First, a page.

Glenn’s family lives in New York and was unable to attend the rally, said attorney V. James DeSimone, who spoke at the rally on the family’s behalf.

DeSimone said he met recently with officials from the U.S. Attorney’s Office in Los Angeles and asked them to consider filing federal charges against Proctor.

“I’m trying to work within back channels within the U.S. Attorney’s office to get traction and generate a prosecution for U.S. civil rights violations,” DeSimone told The Argonaut.

He added: “We know the district attorney’s office has a conflict. The conflict is they rely on LAPD officers to prosecute cases. So they’re very reluctant to prosecute officers. We need an independent prosecutor statewide to prosecute police when there is wrongdoing. Without an independent prosecutor, you’re just going to have a continuation of this type of injustice.”

According to surveillance camera footage, as Proctor and officer Jonathan Kawahara attempted to subdue and arrest Glenn, Glenn started to stand up, wrapping his right arm around Kawahara’s leg. County prosecutors argued that it was thus reasonable for Proctor to have successfully argued in court that he believed Glenn was reaching for Kawahara’s gun with his left hand, which is not visible in the video.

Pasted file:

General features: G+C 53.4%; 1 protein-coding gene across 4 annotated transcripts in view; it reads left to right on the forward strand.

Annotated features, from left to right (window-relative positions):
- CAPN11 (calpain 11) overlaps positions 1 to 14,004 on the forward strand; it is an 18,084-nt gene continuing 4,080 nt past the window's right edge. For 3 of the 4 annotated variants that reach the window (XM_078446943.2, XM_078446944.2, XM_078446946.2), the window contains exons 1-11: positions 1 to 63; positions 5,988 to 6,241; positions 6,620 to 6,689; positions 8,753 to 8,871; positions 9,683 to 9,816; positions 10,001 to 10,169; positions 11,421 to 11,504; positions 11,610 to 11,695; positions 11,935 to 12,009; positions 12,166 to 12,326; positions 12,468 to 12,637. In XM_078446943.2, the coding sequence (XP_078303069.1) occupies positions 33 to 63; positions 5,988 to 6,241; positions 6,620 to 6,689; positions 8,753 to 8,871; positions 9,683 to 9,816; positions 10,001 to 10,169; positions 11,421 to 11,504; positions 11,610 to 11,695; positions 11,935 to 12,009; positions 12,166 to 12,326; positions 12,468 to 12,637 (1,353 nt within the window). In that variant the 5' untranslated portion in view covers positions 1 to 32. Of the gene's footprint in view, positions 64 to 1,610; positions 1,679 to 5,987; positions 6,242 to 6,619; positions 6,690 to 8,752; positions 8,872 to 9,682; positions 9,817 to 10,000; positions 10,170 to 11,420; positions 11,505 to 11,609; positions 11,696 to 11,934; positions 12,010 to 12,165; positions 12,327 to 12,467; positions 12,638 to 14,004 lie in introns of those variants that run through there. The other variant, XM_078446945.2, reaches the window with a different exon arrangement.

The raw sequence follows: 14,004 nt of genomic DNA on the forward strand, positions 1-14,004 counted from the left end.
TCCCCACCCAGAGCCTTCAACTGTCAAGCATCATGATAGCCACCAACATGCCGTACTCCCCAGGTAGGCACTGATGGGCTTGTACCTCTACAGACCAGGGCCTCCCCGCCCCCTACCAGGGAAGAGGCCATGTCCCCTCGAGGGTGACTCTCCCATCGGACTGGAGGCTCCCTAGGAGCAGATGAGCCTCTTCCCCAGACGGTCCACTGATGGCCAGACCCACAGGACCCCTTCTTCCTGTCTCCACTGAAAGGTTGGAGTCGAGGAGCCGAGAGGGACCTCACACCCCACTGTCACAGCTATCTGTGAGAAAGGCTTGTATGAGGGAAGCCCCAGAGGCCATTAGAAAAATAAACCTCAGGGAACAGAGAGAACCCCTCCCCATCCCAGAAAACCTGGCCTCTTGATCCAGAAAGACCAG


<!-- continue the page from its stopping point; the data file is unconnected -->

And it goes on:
DeSimone, who negotiated the city’s $4-million December payout to Glenn’s mother and young son, said Lacey bent over backwards to give Proctor the benefit of the doubt in the investigation, abusing her prosecutorial discretion. He said he’s counting on a measure of independence from the U.S. Attorney’s Office in Los Angeles since, as he said of the current president, “We know the directive is not going to come from Washington.”

“If you’re not going to prosecute in this instance — when an unarmed man was shot in the back on video — when are you going to prosecute? It basically means officers can shoot and kill without any repercussions,” he said.